Environmental barcoding of aquatic invertebrates

Is environmental DNA barcoding of water and benthos samples more effective than traditinonal methods in biological monitoring of freshwater ecosystems? This is one of the questions researchers at the NTNU University Museum, BIO, NINA, NIVA and ZFMK wish to answer in the project “Environmental barcoding av aquatic invertebrates (EBAI)”.

A team from the project recently visited Rondane National Park where both water and benthic invertebrates were collected from the River Døråla. The invertebrates were fixed on ethanol while water was filtered through different filter types.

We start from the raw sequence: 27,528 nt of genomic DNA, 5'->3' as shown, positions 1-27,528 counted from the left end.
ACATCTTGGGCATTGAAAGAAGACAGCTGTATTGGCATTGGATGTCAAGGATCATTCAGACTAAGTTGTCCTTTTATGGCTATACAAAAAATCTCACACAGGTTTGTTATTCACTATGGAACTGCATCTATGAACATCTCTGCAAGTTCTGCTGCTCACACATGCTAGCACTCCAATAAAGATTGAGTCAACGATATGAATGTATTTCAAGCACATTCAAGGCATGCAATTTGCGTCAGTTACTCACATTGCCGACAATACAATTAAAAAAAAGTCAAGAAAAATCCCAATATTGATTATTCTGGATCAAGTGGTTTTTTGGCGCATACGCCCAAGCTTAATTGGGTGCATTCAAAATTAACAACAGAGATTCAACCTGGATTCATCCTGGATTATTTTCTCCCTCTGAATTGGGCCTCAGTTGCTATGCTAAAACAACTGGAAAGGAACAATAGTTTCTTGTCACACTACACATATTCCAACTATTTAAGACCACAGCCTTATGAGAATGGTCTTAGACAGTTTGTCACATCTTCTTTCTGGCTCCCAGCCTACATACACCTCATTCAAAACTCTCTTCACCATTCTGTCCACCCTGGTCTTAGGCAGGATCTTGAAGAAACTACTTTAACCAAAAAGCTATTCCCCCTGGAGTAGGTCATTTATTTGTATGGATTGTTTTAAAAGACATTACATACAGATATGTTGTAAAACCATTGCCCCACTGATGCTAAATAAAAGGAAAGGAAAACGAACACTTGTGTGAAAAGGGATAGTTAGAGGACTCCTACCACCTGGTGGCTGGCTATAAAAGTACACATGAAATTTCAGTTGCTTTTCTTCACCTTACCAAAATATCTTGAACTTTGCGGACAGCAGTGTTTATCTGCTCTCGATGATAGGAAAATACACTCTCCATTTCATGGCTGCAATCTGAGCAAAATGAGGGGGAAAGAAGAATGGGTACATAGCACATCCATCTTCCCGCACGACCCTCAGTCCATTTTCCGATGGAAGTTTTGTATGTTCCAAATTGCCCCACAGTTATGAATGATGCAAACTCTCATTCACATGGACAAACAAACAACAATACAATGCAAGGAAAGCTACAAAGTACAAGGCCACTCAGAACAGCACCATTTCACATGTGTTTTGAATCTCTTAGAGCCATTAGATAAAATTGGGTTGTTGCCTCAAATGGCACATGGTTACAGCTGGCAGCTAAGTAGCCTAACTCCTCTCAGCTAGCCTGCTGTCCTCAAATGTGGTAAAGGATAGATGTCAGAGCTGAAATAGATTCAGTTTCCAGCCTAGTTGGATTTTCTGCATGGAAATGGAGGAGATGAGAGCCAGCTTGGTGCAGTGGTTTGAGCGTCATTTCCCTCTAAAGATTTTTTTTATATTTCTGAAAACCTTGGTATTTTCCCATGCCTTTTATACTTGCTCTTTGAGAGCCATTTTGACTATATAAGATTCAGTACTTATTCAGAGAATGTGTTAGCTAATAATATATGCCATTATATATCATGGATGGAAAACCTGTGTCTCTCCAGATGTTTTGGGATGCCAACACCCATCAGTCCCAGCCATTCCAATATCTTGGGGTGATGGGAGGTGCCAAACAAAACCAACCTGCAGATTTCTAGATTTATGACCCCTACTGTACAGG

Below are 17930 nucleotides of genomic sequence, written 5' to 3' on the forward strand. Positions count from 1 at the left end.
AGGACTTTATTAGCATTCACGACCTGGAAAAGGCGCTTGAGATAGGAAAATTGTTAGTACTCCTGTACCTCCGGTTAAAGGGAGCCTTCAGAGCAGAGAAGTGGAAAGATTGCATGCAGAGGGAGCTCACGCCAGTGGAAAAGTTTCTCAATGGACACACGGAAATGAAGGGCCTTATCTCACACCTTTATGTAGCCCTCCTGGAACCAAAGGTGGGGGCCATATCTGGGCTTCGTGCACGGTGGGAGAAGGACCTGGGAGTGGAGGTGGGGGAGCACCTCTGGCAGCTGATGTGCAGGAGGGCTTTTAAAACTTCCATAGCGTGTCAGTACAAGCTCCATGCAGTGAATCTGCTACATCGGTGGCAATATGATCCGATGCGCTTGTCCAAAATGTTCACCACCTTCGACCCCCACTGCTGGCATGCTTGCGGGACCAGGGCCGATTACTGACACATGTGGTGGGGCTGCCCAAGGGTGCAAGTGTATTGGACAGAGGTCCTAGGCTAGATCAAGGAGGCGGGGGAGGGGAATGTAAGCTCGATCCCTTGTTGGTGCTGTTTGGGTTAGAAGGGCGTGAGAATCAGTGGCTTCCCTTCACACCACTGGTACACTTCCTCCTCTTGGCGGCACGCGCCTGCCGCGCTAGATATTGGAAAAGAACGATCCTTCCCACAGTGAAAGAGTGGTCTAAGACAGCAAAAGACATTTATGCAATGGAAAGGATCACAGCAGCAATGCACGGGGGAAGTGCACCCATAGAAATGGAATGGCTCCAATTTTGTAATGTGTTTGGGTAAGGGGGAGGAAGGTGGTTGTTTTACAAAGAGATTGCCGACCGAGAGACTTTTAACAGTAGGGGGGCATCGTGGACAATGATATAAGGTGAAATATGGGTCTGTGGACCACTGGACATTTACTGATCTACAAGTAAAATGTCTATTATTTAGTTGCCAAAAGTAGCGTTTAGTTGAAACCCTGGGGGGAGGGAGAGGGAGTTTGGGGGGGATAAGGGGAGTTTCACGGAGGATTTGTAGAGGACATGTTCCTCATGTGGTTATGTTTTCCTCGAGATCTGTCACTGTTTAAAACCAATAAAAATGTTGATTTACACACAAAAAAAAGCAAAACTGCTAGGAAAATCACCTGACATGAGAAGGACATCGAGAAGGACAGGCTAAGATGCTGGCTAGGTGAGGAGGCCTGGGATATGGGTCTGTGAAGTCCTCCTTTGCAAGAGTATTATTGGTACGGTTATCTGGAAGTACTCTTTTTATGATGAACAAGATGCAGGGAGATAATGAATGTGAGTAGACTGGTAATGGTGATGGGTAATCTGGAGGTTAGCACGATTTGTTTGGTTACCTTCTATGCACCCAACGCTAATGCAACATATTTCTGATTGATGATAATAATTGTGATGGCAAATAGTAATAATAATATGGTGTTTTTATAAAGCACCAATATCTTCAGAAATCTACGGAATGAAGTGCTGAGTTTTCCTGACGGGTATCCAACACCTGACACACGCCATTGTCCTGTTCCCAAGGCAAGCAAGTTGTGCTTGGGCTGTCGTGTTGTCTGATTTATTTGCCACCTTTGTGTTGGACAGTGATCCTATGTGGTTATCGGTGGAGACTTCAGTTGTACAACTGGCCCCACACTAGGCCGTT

Kick samples VollenTerje Bongard (NINA) and Karstein Hårsaker (NTNU University Museum) performing kick sampling at Vollen. Photo: Torbjørn Ekrem (CC-BY).

Post doctor Markus Majaneva and PI Torbjørn Ekrem at the NTNU University Museum reports on a very successful fieldwork where not even strong winds and rain could stop filtering of the water samples in the mobile laboratory (in the back of a car). The first results from the experiments are expected towards the end of 2015 or the beginning of 2016.

FiltreringsoppsettFiltering water. Photo Torbjørn Ekrem (CC-BY).

The project is funded by the Research Council of Norway and the Norwegian Environment Agency.